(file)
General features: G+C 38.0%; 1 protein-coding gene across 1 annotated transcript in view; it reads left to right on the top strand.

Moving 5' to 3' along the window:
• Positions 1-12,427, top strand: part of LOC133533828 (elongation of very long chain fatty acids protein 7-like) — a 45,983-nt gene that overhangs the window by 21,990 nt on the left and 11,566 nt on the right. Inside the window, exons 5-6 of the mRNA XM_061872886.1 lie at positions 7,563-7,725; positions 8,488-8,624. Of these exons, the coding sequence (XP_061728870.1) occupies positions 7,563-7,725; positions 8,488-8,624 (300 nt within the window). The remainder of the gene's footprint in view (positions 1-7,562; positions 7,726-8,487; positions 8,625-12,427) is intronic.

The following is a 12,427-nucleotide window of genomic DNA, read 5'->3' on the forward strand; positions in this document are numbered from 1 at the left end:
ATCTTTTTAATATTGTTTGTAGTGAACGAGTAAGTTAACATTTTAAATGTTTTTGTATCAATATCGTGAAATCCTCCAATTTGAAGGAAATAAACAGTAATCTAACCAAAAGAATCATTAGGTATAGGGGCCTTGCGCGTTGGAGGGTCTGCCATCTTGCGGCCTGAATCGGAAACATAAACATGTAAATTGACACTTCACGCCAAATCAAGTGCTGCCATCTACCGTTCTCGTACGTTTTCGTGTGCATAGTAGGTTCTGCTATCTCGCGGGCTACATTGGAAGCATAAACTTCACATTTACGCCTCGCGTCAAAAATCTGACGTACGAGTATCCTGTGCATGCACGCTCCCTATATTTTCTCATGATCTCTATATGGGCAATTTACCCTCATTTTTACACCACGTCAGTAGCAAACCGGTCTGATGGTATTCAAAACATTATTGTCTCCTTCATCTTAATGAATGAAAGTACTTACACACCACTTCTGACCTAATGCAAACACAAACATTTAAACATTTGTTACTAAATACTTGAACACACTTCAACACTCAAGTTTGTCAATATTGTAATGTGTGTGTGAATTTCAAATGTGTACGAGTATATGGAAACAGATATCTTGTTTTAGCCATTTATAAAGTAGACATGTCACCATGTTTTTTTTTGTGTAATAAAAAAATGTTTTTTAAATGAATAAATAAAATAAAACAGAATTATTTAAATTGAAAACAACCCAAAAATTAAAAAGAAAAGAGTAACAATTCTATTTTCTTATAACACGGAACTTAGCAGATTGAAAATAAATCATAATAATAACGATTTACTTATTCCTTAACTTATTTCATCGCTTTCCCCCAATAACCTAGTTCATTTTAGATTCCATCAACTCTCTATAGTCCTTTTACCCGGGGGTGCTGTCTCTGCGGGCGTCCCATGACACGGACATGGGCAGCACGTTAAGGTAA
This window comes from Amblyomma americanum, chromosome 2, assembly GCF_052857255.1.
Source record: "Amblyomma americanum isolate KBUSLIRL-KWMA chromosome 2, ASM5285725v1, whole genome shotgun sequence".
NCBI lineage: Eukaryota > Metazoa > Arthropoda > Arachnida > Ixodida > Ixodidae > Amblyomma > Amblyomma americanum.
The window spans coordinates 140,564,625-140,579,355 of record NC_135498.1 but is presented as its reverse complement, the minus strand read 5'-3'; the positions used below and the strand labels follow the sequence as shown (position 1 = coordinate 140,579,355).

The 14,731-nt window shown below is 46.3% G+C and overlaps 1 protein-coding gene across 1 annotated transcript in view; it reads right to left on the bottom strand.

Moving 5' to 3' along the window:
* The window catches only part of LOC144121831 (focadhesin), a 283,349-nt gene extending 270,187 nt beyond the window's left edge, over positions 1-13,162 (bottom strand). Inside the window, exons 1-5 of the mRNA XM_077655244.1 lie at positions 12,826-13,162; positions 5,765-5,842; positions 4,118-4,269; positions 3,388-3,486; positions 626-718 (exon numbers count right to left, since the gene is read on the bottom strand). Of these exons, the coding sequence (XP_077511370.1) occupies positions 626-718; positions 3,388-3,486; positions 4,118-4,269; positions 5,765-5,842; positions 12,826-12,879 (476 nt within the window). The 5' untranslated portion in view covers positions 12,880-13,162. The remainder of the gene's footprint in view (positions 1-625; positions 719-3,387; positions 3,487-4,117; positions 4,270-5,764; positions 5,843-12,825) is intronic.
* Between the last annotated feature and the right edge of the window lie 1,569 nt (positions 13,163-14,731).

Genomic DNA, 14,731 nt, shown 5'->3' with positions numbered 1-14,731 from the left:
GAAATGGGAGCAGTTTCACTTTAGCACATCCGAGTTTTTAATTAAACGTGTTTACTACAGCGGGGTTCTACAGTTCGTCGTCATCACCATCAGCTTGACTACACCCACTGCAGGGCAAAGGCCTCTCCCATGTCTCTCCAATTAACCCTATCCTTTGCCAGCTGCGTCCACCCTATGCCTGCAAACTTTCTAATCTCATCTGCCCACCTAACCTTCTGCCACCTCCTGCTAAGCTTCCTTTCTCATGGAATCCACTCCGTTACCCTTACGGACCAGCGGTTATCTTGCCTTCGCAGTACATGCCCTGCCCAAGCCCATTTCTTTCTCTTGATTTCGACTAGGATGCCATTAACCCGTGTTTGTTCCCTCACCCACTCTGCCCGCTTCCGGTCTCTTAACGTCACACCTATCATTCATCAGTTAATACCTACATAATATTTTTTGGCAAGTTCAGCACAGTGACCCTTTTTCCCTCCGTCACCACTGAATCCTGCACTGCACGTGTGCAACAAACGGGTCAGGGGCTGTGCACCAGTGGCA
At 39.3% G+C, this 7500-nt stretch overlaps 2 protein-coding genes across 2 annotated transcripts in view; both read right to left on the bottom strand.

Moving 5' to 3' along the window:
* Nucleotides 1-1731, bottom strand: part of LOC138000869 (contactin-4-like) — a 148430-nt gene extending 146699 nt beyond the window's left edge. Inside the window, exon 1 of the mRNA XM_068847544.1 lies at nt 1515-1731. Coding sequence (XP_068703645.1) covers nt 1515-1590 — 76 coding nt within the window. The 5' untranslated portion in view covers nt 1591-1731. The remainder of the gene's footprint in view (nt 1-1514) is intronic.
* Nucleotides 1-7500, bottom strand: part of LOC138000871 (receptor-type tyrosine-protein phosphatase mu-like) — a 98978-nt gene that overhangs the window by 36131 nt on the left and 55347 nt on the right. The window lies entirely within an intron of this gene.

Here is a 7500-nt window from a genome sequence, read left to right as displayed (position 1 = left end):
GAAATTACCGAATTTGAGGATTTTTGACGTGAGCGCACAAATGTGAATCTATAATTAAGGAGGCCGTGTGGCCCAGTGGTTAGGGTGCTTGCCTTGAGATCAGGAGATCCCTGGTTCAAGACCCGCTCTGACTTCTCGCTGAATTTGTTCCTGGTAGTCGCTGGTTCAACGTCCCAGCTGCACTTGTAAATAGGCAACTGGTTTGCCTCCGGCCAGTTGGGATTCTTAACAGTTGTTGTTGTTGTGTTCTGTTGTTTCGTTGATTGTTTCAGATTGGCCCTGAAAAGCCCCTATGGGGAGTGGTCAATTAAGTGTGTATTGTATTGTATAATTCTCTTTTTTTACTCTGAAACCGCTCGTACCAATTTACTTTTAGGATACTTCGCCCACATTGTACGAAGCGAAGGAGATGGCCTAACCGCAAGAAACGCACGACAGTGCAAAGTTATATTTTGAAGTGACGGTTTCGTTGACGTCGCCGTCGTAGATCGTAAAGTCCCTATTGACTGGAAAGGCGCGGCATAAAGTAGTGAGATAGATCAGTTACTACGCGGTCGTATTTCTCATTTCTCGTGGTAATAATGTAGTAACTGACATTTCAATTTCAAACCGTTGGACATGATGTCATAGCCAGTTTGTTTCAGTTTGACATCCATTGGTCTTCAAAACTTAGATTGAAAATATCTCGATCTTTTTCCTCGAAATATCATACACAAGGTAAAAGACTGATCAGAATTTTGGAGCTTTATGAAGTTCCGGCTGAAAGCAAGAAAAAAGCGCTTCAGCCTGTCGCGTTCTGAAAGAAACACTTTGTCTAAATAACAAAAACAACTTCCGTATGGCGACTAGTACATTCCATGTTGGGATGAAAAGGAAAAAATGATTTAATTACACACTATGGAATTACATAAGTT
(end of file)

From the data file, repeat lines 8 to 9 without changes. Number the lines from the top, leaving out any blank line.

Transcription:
NCBI lineage: Eukaryota > Metazoa > Arthropoda > Arachnida > Ixodida > Ixodidae > Amblyomma > Amblyomma americanum.
The window spans coordinates 140,564,625-140,579,355 of record NC_135498.1 but is presented as its reverse complement, the minus strand read 5'-3'; the positions used below and the strand labels follow the sequence as shown (position 1 = coordinate 140,579,355).